You can see the hand of the devil here. In the diabolical battle against God's people, the devil attacks that which binds them to God, the Eucharist. His attacks are not just overt, though. The Father of Lies works subtlety. He tries to convince us that Jesus was a wonderful man, but just that, a man. When Jesus is equated with other great men of history, then the Eucharist has no meaning. It then becomes a pious Catholic practice with no real significance beyond that of holy water. The unbelieving murmur that Catholics are not really receiving the Lord when they go to communion. Some Catholics are swayed by their arguments. And the devil wins a battle in his war on the Kingdom of God. But the devil loses a battle every time that Mass is celebrated and every time that people receive the Bread of Life. Every Sunday, and for some of us, every day, we enter into the Mystery of the Eucharist. We receive the One who is the Bread of Life. This is Jesus who unites Himself to Us with His Body and Blood.
This is the Second Person of the Blessed Trinity, the Eternal Son of the Father, who humbled Himself to become one of us, to die for us, and then gave the gift of His Life and Death, to us in the form to the Blessed Sacrament./> This is Jesus whom we will take into ourselves today when we receive communion.
We don't murmur.
We proclaim.

The Solemnity of the Assumption:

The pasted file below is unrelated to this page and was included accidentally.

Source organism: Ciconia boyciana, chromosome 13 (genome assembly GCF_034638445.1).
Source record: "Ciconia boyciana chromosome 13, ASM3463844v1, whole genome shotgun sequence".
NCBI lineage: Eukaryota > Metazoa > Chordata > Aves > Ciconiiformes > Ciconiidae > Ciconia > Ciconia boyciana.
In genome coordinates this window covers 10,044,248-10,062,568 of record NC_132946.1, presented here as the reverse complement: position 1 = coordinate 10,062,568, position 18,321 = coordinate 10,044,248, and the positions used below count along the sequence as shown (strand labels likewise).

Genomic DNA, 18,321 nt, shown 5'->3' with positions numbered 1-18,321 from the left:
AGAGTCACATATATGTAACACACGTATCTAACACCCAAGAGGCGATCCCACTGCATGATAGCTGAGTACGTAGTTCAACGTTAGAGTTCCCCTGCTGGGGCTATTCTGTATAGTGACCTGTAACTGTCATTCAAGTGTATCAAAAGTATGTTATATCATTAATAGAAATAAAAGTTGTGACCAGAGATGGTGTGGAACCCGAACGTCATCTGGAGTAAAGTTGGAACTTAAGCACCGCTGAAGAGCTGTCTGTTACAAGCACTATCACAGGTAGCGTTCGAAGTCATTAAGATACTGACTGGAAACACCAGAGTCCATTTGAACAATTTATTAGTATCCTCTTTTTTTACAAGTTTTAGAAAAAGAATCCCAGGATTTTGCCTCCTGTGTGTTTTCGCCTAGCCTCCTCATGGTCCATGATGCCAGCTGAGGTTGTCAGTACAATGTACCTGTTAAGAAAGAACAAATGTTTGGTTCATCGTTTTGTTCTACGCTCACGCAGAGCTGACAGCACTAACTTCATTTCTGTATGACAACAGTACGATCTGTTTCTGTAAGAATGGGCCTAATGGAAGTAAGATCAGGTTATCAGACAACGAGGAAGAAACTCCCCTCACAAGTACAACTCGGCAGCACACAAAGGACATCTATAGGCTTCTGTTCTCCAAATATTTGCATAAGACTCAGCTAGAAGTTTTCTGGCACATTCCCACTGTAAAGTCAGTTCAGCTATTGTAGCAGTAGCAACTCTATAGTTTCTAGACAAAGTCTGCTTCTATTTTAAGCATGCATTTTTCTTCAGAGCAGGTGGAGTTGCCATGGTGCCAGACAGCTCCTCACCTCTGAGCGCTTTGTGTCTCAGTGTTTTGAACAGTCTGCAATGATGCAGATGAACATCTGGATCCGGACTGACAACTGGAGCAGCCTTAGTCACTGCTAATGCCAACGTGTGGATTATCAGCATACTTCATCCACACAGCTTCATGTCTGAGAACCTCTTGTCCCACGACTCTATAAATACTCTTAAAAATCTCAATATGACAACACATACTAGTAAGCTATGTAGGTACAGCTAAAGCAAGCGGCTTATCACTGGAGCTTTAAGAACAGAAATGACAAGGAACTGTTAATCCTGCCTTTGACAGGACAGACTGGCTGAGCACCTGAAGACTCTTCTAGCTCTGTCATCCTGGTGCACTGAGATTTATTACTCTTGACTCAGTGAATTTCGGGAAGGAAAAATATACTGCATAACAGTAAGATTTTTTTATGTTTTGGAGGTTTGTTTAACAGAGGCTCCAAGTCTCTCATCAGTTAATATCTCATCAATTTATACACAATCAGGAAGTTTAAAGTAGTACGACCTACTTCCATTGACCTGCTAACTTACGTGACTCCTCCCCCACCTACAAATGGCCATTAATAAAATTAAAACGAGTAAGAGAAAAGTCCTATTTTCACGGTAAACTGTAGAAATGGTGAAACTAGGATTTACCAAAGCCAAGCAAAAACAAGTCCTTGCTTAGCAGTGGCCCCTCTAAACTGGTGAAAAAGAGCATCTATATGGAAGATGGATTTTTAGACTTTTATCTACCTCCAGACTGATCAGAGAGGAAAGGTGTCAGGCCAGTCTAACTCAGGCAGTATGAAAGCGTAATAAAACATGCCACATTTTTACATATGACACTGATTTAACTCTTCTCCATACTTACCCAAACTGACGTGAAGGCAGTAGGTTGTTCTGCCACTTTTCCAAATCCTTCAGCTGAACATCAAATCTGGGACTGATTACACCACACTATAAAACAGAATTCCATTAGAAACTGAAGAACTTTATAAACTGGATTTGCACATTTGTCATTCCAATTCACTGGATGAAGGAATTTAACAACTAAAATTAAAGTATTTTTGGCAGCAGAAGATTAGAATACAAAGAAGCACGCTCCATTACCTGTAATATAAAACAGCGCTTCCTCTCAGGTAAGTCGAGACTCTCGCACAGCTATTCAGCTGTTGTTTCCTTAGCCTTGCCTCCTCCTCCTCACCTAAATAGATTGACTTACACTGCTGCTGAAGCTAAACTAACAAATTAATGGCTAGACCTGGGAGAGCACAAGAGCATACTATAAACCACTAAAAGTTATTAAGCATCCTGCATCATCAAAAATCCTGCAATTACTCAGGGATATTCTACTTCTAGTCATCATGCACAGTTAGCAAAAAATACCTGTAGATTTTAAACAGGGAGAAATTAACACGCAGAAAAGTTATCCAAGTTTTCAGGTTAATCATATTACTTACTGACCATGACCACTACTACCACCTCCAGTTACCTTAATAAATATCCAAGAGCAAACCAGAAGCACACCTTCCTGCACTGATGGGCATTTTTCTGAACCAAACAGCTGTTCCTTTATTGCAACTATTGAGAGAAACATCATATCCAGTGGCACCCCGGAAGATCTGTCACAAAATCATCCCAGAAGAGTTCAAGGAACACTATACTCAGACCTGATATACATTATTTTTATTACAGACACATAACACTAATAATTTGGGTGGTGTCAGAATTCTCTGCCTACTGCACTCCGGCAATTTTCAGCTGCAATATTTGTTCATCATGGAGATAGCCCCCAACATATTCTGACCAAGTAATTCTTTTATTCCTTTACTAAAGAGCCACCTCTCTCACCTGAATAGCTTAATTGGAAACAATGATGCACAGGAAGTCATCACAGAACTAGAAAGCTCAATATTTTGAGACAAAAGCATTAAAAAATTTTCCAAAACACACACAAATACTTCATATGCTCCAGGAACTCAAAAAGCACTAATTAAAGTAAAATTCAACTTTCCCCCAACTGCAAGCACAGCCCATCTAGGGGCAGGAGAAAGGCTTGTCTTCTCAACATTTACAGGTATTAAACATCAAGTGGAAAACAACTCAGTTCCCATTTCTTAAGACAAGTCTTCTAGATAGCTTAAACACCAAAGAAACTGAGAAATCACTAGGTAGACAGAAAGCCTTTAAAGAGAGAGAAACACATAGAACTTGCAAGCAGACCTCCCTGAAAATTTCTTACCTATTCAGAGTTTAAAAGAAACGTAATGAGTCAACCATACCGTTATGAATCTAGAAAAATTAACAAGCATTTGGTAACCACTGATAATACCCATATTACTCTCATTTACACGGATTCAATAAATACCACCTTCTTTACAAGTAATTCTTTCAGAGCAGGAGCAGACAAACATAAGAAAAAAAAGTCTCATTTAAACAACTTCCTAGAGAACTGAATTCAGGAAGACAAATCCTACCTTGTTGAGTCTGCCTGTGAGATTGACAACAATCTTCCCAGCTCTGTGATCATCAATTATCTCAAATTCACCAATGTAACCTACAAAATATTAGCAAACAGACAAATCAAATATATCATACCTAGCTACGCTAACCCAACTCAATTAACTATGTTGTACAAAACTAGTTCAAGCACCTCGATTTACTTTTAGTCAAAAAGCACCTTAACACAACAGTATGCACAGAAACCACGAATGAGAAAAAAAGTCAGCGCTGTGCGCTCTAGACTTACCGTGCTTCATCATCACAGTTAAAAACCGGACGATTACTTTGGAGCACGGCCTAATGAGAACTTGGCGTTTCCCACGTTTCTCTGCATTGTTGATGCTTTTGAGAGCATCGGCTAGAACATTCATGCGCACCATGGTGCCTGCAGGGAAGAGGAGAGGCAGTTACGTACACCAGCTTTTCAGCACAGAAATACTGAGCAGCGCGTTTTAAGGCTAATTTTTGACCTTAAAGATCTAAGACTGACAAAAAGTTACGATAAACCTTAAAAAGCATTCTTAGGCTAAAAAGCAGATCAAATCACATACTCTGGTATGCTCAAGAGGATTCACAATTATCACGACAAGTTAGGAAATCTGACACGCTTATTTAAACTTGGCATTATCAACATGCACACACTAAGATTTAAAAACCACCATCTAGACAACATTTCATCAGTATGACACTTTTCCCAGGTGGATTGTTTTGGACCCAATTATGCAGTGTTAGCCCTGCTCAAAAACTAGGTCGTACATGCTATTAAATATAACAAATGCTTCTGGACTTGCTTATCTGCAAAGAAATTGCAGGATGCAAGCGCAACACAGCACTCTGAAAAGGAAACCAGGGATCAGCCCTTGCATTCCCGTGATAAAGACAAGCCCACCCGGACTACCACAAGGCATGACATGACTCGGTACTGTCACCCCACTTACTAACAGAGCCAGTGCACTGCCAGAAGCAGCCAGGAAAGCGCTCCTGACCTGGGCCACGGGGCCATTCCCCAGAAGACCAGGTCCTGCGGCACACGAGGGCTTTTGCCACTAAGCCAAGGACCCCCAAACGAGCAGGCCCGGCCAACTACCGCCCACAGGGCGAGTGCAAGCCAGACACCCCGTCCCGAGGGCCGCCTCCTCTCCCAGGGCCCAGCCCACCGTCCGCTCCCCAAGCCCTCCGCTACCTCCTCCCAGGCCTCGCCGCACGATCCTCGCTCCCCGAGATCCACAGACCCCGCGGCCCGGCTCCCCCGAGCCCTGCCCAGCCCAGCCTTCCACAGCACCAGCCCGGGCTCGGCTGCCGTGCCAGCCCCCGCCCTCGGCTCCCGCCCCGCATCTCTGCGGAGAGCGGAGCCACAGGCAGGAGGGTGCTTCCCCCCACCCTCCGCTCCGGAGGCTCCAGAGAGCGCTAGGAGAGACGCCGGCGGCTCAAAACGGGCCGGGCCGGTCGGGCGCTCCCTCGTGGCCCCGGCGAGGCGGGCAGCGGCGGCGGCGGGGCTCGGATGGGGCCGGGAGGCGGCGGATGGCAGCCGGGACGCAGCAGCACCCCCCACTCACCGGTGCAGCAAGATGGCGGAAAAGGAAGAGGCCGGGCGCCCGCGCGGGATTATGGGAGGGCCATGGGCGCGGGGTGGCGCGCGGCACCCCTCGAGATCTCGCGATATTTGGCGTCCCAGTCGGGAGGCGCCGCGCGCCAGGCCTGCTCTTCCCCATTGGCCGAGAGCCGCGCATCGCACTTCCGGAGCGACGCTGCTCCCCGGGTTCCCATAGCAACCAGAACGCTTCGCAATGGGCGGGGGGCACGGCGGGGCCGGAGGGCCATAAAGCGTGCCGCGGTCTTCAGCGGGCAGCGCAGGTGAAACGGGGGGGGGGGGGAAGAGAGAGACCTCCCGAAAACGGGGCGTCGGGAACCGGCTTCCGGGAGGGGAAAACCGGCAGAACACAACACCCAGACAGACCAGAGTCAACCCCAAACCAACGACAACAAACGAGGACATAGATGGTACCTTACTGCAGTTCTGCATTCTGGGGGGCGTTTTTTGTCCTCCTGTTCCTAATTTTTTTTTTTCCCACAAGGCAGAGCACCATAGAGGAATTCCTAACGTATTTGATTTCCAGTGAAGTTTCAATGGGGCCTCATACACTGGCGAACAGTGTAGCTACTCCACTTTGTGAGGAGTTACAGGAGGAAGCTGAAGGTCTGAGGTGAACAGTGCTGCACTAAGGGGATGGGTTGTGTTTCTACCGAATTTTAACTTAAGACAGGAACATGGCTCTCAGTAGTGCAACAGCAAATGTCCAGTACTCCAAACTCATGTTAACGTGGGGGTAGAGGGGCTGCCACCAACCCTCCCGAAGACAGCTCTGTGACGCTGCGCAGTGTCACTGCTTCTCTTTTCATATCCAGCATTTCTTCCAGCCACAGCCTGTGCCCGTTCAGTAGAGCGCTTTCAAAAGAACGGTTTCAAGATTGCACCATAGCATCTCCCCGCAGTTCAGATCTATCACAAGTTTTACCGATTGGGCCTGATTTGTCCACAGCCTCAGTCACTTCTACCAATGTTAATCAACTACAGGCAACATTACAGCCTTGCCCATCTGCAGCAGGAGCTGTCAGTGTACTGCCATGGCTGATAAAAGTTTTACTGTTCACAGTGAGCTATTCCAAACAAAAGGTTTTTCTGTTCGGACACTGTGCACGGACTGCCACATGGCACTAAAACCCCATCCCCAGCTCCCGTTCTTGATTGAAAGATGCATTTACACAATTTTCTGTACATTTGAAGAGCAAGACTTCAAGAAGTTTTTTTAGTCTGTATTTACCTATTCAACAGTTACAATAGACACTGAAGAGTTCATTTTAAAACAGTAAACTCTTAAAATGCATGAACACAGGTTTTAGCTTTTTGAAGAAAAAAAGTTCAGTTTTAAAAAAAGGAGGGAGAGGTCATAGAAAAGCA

Mary, the Greatest of Us Today we celebrate the Solemnity of the Assumption of Mary into heaven. The Dogma of the Assumption was solemnly declared by Pope Pius XII on November 1, 1950. This was the declaration that after her death Mary was taken up to heaven body and soul. The belief in Assumption dates back to the early centuries of the Church. Christians always believed that Maryâ??s death was a falling asleep in the Lord or dormition. She was immediately taken up to God. Actually the Dormition of Mary or, to use our terminology, the Assumption of Mary, was one of the most popular themes in religious art of the medieval times. With the exception of Jesus Christ, who is the Eternal Word, conceived through the power of the Holy Spirit, Mary is the greatest person to ever exist. She is the greatest person to be conceived through a human mother and a human father. She is greater than Buddha, or Mohammed, or Moses, or David, or any of the great people of history. She is the one who gave her life so we can have a Savior. She is the greatest of us all. The greatest of us all is a woman. Mary brought a new dignity to every woman who has ever lived and who ever will live. Women bring life into the world and nurture this life. Because Mary sacrificed herself for us, our women bring unique reflections of God into the world, and nurture His Image with their bodies and with their lives. Women are life givers.